Archdiocese releases sweeping financial information
Saying that "our programs and ministries are at risk,'' Cardinal Sean P. O'Malley this morning released more than 1,000 pages of financial data about the Archdiocese of Boston in an attempt to put to rest persistent questions about the church's finances and organization.
O'Malley, at an 11 a.m. news conference at St. John's Seminary, said declining revenues as a result of the clergy sexual abuse crisis have placed the region's largest religious denomination in jeopardy, but he expressed confidence in the archdiocese's ability to balance its budget by cutting programs and improving fundraising. "Together....we will find the way forward,'' he said.
"The revenue numbers reflect the painful experience of our recent past, the anger over the sexual abuse crisis and the closing of parishes,'' he said in a letter to the region's Catholics. "These numbers are one response of a wounded community, an expression of deep hurt and a measure of our need to remain focused on the long process of healing that lies ahead.''
The archbishop plans to reduce the number of cabinet secretaries and reorganize the archdiocesan administration in an effort to balance the budget by fiscal 2008.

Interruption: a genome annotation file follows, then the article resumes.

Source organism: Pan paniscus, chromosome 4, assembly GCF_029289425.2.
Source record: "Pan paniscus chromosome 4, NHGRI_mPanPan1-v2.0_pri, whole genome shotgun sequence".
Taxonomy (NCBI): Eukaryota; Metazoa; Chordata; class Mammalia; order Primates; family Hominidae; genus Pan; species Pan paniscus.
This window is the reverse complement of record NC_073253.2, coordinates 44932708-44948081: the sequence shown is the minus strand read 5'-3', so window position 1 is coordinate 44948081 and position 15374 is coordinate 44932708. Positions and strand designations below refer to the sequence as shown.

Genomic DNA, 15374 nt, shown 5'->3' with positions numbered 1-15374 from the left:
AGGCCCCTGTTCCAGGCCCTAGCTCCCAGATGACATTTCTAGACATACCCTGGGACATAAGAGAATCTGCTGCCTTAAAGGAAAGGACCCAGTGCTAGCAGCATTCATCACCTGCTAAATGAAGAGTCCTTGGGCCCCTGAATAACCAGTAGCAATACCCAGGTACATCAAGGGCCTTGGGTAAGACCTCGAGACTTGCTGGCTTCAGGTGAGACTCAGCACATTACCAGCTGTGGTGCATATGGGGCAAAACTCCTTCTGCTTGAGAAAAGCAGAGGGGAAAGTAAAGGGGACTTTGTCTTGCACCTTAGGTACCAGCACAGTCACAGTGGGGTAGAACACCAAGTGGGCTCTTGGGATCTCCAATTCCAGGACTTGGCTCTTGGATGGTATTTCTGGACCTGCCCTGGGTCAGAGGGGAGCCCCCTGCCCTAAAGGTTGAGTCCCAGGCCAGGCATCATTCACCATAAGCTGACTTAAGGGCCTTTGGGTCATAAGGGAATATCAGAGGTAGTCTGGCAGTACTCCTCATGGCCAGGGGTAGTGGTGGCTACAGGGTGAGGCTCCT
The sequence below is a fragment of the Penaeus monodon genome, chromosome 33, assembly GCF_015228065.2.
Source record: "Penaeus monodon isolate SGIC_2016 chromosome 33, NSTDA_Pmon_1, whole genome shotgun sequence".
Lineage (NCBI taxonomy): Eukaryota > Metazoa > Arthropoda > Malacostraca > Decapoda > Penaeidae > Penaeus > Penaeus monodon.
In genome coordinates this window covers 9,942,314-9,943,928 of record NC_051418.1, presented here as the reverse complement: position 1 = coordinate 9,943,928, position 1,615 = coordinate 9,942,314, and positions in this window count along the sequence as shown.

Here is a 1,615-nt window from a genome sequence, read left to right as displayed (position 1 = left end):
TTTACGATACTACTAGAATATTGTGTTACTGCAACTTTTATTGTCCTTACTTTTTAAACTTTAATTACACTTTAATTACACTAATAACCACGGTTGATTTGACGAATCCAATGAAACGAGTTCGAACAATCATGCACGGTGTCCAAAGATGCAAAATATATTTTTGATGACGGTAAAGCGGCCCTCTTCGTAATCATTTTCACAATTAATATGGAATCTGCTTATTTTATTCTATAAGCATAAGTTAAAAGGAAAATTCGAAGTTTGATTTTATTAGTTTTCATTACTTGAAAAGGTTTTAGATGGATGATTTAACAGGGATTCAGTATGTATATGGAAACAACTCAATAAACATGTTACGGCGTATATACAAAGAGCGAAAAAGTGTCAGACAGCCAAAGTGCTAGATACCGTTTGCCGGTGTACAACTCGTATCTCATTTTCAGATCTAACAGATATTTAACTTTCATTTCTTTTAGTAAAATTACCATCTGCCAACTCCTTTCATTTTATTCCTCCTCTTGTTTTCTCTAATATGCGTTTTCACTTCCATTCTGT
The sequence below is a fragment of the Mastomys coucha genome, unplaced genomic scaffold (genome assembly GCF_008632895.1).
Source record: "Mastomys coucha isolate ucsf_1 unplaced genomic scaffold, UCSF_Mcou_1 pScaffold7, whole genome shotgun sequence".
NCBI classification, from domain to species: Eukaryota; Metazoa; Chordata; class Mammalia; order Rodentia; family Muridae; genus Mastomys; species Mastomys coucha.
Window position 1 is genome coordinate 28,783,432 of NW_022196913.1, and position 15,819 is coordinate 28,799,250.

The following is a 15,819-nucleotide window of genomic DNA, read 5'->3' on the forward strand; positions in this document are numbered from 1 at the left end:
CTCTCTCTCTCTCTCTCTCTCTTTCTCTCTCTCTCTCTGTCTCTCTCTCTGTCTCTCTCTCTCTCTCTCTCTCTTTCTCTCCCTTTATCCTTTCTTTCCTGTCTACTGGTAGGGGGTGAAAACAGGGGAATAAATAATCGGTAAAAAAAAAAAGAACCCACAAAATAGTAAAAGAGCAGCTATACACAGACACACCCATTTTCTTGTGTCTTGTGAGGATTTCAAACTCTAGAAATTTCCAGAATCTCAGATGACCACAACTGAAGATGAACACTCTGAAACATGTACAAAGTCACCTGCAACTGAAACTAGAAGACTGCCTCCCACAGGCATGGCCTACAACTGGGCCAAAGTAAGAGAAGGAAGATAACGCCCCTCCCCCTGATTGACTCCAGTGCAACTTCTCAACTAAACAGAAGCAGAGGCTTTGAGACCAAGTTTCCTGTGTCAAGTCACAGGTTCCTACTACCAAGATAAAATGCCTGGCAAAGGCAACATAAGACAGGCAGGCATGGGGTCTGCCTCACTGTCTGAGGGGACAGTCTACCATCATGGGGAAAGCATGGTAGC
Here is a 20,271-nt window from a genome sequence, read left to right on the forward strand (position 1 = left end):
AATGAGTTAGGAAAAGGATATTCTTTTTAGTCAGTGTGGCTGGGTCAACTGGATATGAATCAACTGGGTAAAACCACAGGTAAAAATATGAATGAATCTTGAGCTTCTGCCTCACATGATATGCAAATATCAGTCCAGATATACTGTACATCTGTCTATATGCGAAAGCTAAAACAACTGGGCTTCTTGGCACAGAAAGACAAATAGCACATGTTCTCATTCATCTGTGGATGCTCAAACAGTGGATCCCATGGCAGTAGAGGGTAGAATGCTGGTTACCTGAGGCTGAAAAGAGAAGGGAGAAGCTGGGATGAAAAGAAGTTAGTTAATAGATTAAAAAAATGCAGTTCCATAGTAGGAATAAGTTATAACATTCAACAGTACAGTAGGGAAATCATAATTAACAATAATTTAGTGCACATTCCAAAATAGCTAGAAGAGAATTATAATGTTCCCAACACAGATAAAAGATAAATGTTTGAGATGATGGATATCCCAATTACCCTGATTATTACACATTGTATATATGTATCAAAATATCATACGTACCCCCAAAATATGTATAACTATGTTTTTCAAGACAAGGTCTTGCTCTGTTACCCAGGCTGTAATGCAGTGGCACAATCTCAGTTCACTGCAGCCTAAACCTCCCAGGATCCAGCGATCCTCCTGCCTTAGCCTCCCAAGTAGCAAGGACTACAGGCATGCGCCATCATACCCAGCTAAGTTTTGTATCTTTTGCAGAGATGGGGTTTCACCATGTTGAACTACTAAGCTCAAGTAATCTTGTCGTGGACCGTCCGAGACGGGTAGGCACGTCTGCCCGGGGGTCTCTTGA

The reports are fairly grim in tone. "The central administration of the archdiocese is not sustainable in its current form,'' says one document. "While we do have liquidity, we have little left to sell, and we are faced with substantial obligations. In spite of reductions in force of 19 percent since the beginning of the abuse crisis, our central administration, in an effort to maintain services at pre-crisis levels, has operated with deficits in each year.''
O'Malley's aides said they believe the disclosures are the most detailed ever made by a Catholic diocese in the nation, and fulfill O'Malley's repeated promises to introduce "transparency" about church finances.
He has promised to make the disclosures annually.
At the news conference, O'Malley released audited financial statements for the last two church fiscal years, covering a period from July 1, 2003 through June 30, 2005, as well as a report assessing the church's overall financial condition, which O'Malley has claimed is poor.
O'Malley also released a detailed explanation of how much the church has spent throughout history on costs related to sexual abuse by clergy, and where that money came from.
And O'Malley released an explanation of the church's complex financial structure, as well as audited financial statements about many of the organizations controlled by or associated with the archdiocese.
Some of the data is already publicly available, but is being presented in a more simplified and consolidated fashion; other information has not previously been disclosed by the archdiocese.
According to the report on sexual abuse settlements and related costs, the archdiocese spent a total of $150.8 million through June 30, 2005 on abuse-related costs, of which $127.4 million was for settlements.